There is nothing unusual in this arrangement, given that the seconded employees were performing the tasks relating to the assessee’s activities and not in relation to the overseas employer. To put it differently, it would be unnatural to expect the overseas employer to not seek reimbursement of the employees’ salaries, since they were, for the duration of secondment, not performing tasks in relation to its activities or business.
There is not one single determinative factor, which the courts give primacy to, while deciding whether an arrangement is a contract of service (as the assessee asserts the arrangement to be) or a contract for service. The general drift of cases which have been decided, are in the context of facts, where the employer usually argues that the person claiming to be the employee is an intermediary.
This court has consistently applied one test: substance over form, requiring a close look at the terms of the contract, or the agreements.
The seconded employee, for the duration of her or his secondment, is under the control of the assessee, and works under its direction. Yet, the fact remains that they are on the pay rolls of their overseas employer.
It is doubtful whether without the comfort of this assurance, Employee would agree to the secondment.
The reality is that the secondment is a part of the global policy – of the overseas employer loaning their services, on temporary basis.
While the control (over performance of the seconded employees’ work) and the right to ask them to return, if their functioning is not as is desired, is with the assessee, the fact remains that their overseas employer in relation to its business, deploys them to the assessee, on secondment. Secondly, the overseas employer- for whatever reason, pays them their salaries. Their terms of employment – even during the secondment – are in accordance with the policy of the overseas company, who is their employer. Upon theend of the period of secondment, they return to their original places, to await deployment or extension of secondment.
In view of the above discussion, it is held that the assessee was, for the relevant period, service recipient of the overseas group company concerned, which can be said to have provided manpower supply service, or a taxable service.
Key Features of Instruction issuesd in the Matter
CBIC has issued an instruction for implementation of said decision. Key Points of the instructions are as follows:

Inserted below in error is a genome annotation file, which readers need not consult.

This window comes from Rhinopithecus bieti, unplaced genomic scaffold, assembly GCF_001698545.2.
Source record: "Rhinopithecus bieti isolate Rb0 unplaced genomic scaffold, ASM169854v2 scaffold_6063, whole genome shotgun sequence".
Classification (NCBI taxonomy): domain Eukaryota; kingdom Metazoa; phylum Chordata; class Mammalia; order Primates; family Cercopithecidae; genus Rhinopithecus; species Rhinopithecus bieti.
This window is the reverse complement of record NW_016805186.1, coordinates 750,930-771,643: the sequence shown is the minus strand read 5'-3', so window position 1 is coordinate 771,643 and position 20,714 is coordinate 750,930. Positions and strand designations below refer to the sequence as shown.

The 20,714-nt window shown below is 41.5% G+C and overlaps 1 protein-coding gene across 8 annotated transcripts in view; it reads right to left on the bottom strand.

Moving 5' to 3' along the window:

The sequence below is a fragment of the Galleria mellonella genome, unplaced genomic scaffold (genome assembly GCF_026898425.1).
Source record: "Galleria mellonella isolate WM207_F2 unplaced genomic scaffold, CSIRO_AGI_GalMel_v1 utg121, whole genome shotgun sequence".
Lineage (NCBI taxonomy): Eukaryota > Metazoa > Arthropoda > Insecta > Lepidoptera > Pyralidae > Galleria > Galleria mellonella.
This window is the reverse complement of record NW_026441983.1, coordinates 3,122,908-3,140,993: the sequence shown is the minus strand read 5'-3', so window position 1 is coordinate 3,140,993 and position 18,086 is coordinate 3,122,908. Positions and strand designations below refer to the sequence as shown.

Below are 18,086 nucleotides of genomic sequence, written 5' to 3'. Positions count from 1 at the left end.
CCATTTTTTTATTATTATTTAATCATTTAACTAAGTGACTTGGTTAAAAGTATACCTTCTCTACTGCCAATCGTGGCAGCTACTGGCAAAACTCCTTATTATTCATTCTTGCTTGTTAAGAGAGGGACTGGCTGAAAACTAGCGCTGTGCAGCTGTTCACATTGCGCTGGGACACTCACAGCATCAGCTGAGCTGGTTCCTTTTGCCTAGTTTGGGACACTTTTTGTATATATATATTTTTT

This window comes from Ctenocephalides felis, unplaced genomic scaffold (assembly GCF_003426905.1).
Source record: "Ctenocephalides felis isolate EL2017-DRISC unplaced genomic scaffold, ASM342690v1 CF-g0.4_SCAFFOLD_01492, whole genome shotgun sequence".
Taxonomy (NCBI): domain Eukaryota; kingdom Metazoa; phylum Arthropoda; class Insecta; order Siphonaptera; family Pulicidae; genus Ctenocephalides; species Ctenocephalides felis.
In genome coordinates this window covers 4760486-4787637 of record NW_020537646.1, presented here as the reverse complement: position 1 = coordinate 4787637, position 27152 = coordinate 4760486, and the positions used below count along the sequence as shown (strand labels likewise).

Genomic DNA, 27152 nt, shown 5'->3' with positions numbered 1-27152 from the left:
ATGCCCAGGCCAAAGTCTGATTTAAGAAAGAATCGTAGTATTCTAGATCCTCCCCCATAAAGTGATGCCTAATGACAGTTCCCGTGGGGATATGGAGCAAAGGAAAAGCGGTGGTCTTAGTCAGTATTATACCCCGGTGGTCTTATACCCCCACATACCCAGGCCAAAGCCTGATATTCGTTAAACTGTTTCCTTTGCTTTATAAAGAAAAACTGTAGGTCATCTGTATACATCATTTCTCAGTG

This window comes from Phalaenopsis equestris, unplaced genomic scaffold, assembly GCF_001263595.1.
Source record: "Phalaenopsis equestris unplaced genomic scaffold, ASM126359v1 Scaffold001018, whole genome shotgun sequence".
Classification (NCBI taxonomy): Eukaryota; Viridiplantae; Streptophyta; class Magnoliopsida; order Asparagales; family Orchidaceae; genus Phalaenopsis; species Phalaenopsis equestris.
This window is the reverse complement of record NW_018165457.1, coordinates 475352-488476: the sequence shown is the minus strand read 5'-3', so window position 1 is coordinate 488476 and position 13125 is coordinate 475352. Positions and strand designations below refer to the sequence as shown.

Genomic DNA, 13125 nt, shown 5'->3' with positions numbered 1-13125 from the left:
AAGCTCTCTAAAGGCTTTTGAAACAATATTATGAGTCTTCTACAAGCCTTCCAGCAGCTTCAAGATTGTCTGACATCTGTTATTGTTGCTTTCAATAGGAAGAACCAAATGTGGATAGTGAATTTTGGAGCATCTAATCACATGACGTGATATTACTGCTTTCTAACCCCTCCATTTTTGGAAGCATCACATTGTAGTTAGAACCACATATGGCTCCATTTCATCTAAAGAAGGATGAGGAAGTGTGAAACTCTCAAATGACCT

It is noted that secondment as a practice is not restricted to Service Tax and issue of taxability on secondment shall arise in GST also.
Emphasis is on a nuanced examination based on the unique characteristics of each specific arrangement, rather than relying on any singular test.
There may be multiple types of arrangements in relation to secondment of employees of overseas group company in the Indian entity. In each arrangement, the tax implications may be different, depending upon the specific nature of the contract and other terms and conditions attached to it.
The decision of the Hon’ble Supreme Court in the NOS judgment should not be applied mechanically in all the cases. Investigation in each case requires a careful consideration of its distinct factual matrix, including the terms of contract between overseas company and Indian entity, to determine taxability or its extent under GST and applicability of the principles laid down by the Hon’ble Supreme Court’s judgment in NOS case.
It is evident that section 74(1) can be invoked only in cases where there is a fraud or wilful mis- statement or suppression of facts to evade tax on the part of the said taxpayer. Section 74(1) cannot be invoked merely on account of non-payment of GST, without specific element of fraud or wilful mis-statement or suppression of facts to evade tax. Therefore, only in the cases where the investigation indicates that there is material evidence of fraud or wilful misstatement or suppression of fact to evade tax on the part of the taxpayer, provisions of section 74(1) of CGST Act may be invoked for issuance of show cause notice, and such evidence should also be made a part of the show cause notice.
In our understanding, even after this instruction which is binding upon Department in terms of Section-168, still Department will go ahead mechanically in case of Secondment and will also invoke extended period to safeguard the maximum revenue.
However, as far as extended period is concerned, we are of considered opinion that this demand has arisen only after decision of Hon'ble SC (as there were multiple decisions of Hon'ble CESTAT which decided in favour of Taxpayer), therefore demand for period before date of Judgement can not be covered under extended period.
Copy of Order
We have tried to simplify the Hon’ble Court Decision based on our understanding purely for academic purpose. In case, there is any mistake in understanding of the order, we are apologised to the Hon’ble Court.
We have taken due care to the best of our knowledge while explaining the provisions surrounding the issue purely for informational/academic purpose. It should not be considered as professional advice or consultancy to be relied upon. While due care has been taken by Fab Gyan in preparing this article, certain mistakes and omissions may creep in. The Fab Gyan or its Author does not accept any liability for any loss or damage of any kind arising out of any inaccurate or incomplete information in this document nor for any actions taken in reliance thereon.